Trends in number of ED visits for MI and stroke were relatively stable during the first half of 2019, increased slightly in the second half of 2019, and then stabilized during the first few weeks of 2020, remaining stable throughout the prepandemic period (Figure 1). The number of ED visits for MI and stroke declined sharply starting at week 10 (corresponding to the week beginning March 1, 2020) and reaching the lowest level during weeks 13–14 (weeks beginning March 22 for MI and March 29 for stroke), coinciding with the early weeks after the declaration of the COVID-19 national emergency. Since the nadir, ED visits for MI and stroke have gradually increased but remain below prepandemic levels. Compared with the prepandemic period, the number of ED visits during the early pandemic period was 23% lower for MI and 20% lower for stroke (Table). The number of ED visits for hyperglycemic crisis followed similar, albeit less pronounced, trends to those observed for MI and stroke; the number of ED visits for hyperglycemic crisis was 10% lower during the early pandemic than during the prepandemic period, with the lowest level occurring at week 14. The reduction in visits for all three conditions during the early pandemic was similar in males and females.

Figure 1.

Number of emergency department (ED) visits for myocardial infarction, stroke, and hyperglycemic crisis* — National Syndromic Surveillance Program, United States, week 1, 2019–week 21, 2020
Abbreviation: COVID-19 = coronavirus disease 2019.
*Includes diabetic ketoacidosis and hyperosmolar hyperglycemic syndrome.
Week 1, 2019 (week ending January 5, 2019) to week 21, 2020 (week ending May 23, 2020).

The relative decline in the number of ED visits between the prepandemic and early pandemic periods was similar across age groups for MI and stroke, whereas the decline in ED visits for hyperglycemic crisis tended to be larger among younger age groups, particularly for females (Table). The absolute decrease in ED visits for MI was largest among persons aged 65–74 years for both men (2,114-visit decrease) and women (1,459) (Figure 2). The absolute decrease in ED visits for stroke was largest among men aged 65–74 years (1,406-visit decrease) and women aged 75–84 years (1,642). The absolute decrease in ED visits for hyperglycemic crisis was largest in younger adults aged 18–44 years (419-visit decrease for men, 775 for women).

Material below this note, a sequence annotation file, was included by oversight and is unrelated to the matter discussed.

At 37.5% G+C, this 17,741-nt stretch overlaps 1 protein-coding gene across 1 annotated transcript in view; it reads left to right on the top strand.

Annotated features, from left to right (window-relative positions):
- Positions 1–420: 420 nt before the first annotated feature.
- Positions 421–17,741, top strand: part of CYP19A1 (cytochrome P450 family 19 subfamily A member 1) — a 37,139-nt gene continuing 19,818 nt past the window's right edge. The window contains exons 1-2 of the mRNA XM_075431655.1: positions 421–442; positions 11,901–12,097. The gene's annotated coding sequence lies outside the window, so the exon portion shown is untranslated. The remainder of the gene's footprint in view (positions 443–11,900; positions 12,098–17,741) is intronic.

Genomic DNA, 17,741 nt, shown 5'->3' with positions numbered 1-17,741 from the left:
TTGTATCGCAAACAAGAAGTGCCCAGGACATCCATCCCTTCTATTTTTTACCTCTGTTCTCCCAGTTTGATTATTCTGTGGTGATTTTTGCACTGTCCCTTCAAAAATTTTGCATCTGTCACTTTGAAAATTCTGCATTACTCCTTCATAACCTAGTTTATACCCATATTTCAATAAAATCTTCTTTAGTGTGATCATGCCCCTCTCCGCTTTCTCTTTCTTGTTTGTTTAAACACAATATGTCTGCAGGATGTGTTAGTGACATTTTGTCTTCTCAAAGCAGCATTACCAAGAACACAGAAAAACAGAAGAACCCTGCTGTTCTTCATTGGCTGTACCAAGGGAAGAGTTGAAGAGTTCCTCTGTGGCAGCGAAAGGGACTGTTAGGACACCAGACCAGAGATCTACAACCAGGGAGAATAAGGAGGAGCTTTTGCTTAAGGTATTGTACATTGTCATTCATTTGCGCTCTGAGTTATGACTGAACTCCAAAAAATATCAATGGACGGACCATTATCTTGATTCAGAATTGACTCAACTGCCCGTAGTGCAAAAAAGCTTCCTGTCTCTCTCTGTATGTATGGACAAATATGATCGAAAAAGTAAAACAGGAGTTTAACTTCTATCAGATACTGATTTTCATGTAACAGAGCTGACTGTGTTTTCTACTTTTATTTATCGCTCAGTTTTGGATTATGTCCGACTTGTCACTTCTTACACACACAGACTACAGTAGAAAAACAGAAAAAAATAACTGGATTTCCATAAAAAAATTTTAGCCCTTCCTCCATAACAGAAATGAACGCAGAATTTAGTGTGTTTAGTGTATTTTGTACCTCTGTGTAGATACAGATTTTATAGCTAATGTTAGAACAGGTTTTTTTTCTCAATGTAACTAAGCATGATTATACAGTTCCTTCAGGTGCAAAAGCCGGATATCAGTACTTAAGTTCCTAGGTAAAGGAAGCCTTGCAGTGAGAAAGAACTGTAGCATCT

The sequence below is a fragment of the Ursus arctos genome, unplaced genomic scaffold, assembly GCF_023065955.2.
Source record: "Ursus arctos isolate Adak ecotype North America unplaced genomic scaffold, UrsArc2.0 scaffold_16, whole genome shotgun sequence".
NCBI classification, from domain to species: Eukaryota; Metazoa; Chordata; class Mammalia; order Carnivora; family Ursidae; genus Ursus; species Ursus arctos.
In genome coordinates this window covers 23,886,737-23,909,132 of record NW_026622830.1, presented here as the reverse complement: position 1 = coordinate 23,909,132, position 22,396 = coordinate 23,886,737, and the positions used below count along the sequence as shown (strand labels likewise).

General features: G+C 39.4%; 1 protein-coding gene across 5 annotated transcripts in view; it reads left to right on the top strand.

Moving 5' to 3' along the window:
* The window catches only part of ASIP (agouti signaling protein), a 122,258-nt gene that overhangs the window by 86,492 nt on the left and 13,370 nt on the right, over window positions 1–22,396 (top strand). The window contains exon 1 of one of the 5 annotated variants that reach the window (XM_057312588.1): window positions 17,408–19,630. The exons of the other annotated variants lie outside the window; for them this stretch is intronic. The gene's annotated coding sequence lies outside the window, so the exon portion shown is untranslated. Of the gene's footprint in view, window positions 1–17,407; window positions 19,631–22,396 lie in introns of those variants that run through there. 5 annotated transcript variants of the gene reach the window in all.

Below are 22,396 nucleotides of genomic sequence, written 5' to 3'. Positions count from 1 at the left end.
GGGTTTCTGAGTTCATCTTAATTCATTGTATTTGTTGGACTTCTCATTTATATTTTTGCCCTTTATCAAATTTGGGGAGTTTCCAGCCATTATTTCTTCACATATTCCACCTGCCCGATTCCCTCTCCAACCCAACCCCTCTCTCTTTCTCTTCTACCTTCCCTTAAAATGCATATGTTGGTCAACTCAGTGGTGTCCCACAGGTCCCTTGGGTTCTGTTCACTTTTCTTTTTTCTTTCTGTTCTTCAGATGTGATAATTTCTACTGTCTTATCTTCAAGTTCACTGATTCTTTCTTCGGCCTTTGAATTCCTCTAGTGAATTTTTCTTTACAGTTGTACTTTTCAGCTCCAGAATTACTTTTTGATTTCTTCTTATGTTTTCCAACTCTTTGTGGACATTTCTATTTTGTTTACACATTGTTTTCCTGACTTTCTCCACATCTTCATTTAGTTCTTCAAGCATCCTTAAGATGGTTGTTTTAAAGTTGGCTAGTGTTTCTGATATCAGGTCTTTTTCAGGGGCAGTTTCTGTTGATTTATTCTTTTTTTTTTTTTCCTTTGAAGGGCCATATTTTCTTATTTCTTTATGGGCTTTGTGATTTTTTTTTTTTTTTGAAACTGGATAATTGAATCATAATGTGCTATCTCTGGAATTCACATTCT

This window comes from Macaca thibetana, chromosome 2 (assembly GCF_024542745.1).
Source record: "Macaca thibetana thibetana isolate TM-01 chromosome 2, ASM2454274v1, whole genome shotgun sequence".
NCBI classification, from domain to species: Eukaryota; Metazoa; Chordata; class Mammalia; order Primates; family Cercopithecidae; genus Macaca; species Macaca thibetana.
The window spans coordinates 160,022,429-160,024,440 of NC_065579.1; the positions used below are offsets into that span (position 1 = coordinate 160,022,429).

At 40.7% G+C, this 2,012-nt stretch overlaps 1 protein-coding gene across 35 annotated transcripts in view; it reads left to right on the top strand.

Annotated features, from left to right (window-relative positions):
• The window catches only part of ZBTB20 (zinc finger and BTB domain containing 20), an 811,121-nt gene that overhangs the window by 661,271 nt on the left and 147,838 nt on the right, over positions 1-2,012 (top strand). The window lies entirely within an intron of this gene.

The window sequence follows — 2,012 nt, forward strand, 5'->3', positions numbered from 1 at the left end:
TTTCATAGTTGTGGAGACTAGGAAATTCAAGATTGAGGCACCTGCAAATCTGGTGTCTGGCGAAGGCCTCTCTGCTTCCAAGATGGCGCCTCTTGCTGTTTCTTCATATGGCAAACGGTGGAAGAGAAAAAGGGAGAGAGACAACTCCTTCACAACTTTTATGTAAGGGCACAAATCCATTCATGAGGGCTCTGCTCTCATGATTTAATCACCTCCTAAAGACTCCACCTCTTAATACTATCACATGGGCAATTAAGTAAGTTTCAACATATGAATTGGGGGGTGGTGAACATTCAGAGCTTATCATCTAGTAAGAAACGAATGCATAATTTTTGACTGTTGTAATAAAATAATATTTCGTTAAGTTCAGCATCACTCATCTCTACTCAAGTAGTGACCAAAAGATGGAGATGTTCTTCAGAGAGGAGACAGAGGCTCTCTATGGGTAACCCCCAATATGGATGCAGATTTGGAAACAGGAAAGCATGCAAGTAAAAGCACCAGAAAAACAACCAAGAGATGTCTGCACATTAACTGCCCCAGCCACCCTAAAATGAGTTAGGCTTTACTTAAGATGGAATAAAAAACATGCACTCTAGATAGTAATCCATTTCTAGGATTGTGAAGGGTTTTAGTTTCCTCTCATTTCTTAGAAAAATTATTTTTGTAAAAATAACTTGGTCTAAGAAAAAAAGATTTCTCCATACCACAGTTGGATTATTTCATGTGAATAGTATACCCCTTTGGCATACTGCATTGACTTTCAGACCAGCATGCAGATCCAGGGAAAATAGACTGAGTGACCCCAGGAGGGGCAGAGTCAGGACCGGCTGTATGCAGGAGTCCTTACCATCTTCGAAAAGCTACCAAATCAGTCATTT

Figure 2.

Absolute decreases in number of emergency department (ED) visits for myocardial infarction, stroke, and hyperglycemic crisis between COVID-19 prepandemic* and early pandemic periods, by sex and age group§ — National Syndromic Surveillance Program, United States, 2020
Abbreviation: COVID-19 = coronavirus disease 2019.
*Prepandemic (weeks 2–11) corresponds to January 5–March 14, 2020.
Early pandemic (weeks 12–21) corresponds to March 15–May 23, 2020.
§There was a slight absolute increase in ED visits for stroke among males aged 0–17 years and for hyperglycemic crisis among females aged 75–84 years.

§ https://www.cdc.gov/nssp/index.html.
During weeks 2–21, 2020, an average of 3,504 EDs reported to NSSP. On average, 1,670 EDs (48%) had consistent (≥90%) completeness on patient discharge diagnosis data during this period.